As most fans already know, Phil Hendrie is concerned about piracy and has launched a campaign to stop it. Phil is absolutely justified and right to be concerned about it. He has created an incredible comedy “universe” and deserves to be recognized and paid for it. The problem is, Phil doesn’t know his enemy or how to stop them. He has targeted the wrong source, and in doing so has turned his most loyal and passionate fans against him. Goodwill is a weapon against piracy (more on that later).
Bootlegging Vs. Piracy
In the music world, “bootlegging” and piracy mean two very different things, and I think it also applies to radio. Bootlegging is when fans record and share live concerts; piracy is when people share or sell the “official” releases (albums, singles, videos, concert films, etc). Piracy can hurt the artists ability to be paid for their work, bootlegging has been proven over and over again to help the artist promote their work. That is why many artists actively promote bootlegging, and the vast majority support it. Bootlegs are good for artists, because it’s a great way for their most loyal fans to share and promote them for free without cannibalizing their “commercial” products. It also makes it very clear what is permitted and not permitted.
U2 is the biggest and most commercially successful band on the planet, and they allow fans to tape and share shows everywhere ( including YouTube), but they go after people who share their “commercial” product. This distinction earns U2 ( and other artists with the same policy) tremendous goodwill, because fans see it as “fair”. Visit any U2 forum, and it isn’t the bands management shouting down pirates, it is the fans. For many fans, buying the album is a way of thanking the artist for their work (goodwill). I hear from people all the time, you tell me, they have Phil Hendrie Show audio collections that dwarf the backstage pass, but they subscribe to “support” Phil.
The “Phil Hendrie Show Flashback” podcast is not piracy. It is a small sample of the “bootleg” or fan recorded material that is out there. The podcast always avoided material that was available commercially on the site, and none of the the audio was taken from Phil’s site. It also gave Phil full credit for the work, and promoted where people could find the official product. Fan created YouTube videos are also not piracy. Almost everyone I’ve seen, was short, and contained a link to Phil’s site.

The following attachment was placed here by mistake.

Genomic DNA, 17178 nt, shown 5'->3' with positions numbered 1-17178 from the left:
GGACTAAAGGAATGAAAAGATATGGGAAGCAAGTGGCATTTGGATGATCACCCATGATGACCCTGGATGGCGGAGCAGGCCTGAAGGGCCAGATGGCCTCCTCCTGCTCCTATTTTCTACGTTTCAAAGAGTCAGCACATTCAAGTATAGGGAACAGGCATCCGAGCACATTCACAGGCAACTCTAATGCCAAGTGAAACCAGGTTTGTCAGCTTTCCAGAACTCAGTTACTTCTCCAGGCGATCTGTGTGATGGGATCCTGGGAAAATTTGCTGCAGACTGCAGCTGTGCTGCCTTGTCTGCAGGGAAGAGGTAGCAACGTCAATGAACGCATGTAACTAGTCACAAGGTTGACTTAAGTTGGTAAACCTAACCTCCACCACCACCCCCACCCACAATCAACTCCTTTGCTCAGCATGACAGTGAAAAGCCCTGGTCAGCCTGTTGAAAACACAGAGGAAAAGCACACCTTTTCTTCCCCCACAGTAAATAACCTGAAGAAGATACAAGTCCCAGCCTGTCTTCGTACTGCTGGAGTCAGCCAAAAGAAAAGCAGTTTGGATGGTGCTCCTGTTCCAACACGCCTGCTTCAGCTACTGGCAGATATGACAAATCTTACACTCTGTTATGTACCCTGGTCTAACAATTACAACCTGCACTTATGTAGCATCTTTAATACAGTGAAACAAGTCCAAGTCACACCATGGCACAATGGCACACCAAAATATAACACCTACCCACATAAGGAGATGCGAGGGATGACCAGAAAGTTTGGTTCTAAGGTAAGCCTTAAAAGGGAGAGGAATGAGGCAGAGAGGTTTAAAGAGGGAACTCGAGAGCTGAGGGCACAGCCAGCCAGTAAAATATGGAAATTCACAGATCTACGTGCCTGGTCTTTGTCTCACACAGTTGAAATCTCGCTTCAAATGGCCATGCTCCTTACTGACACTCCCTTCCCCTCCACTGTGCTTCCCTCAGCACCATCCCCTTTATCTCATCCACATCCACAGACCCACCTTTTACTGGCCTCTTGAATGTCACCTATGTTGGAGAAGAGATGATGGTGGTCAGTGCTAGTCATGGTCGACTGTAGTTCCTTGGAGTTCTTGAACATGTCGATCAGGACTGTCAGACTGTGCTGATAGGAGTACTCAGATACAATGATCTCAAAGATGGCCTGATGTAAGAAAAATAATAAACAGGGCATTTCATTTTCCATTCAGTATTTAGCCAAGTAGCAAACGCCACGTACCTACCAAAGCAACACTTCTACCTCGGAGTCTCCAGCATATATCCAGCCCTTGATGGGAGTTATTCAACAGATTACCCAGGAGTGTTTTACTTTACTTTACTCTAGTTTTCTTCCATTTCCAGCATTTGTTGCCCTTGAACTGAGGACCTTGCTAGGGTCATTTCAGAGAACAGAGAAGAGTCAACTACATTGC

There are sites out there, that have every Phil Hendrie Show available (including last nights) and they don’t credit or link back to Phil, that is piracy.
Learn From Past Mistakes
The music and TV industry fought piracy for years by calling their customers “thieves” and suing them. They also made the “official” content hard to get and use. This didn’t work, piracy only got bigger. If you think about it for a minute, its pretty obvious why: Running commercials about stealing and filing high profile lawsuits, draws attention to all the free content out there. (Many people discovered “file sharing” sites because of this tactic.) You also lose the battle for “hearts and minds” when you call fans thieves, and sue single mothers who download a few songs. And you encourage people to get pirated material, when it’s better quality and easier to use then the commercial product. When I got my first iPod, I had to illegally download mp3s of albums I already owned, because of the copy protection. Copy protection doesn’t stop the pirates, it just makes the product harder for your customer to use.
The other issue with piracy is that there are no borders on the internet. There are many countries in the world with no copyright laws or no enforcement. The lawsuits almost always fail to shut down pirate sites, and when they are successful, ten more spring up. Technology is also making it easier and easier to share stuff anonymously with large numbers of people you don’t know. The reality is, you can’t stop piracy. Phil Hendrie is one of the few who still believes he can. He will eventually reach this conclusion on his own, but it will cost him a lot of money and fans in the process.
So what does this mean? Is intellectual property dead? Will artists lose all ability to profit from their work? Luckily, the answer is no. There is a really simple solution, make piracy irrelevant. TV piracy is way down, because the TV industry is starting to make it irrelevant. They did this by simply making the content available. They still have a long way to go, but you can now watch a lot of TV on sites like Hulu for free. Customers are happy, because it’s easy and free. The networks are happy, because they control it, and they selling very lucrative ad deals.
Here’s how Phil makes piracy a non-issue quickly and for free.
Make the distinction between “bootleg” and piracy. All Phil has to say is “all audio from this website is my “commercial” product and is off limits for sharing online. He could also add that “bootlegs” or fan recordings from October 1999 to the present are also off limits.
He then sets an official “bootlegging” policy. For example, people can use “fan recorded” audio that is not available on the site for non-commercial purposes. He could add as many rules he deems necessary. For example, must have a disclaimer that this is “fan recorded, edited, material”, must give him credit for the material, must link back to his site, etc, etc.
He makes all the audio on his site downloadable, and makes sure its unedited and fully tagged. All of the audio should also be made available as an actual podcast.
These three simple things completely eliminate the issue. The fans would instantly be back on his side. All the recent negativity towards Phil is about the history of broken promises, and his attack on a community of fans.
It would also make the piracy of his show irrelevant, because his material would be better quality and easier to access.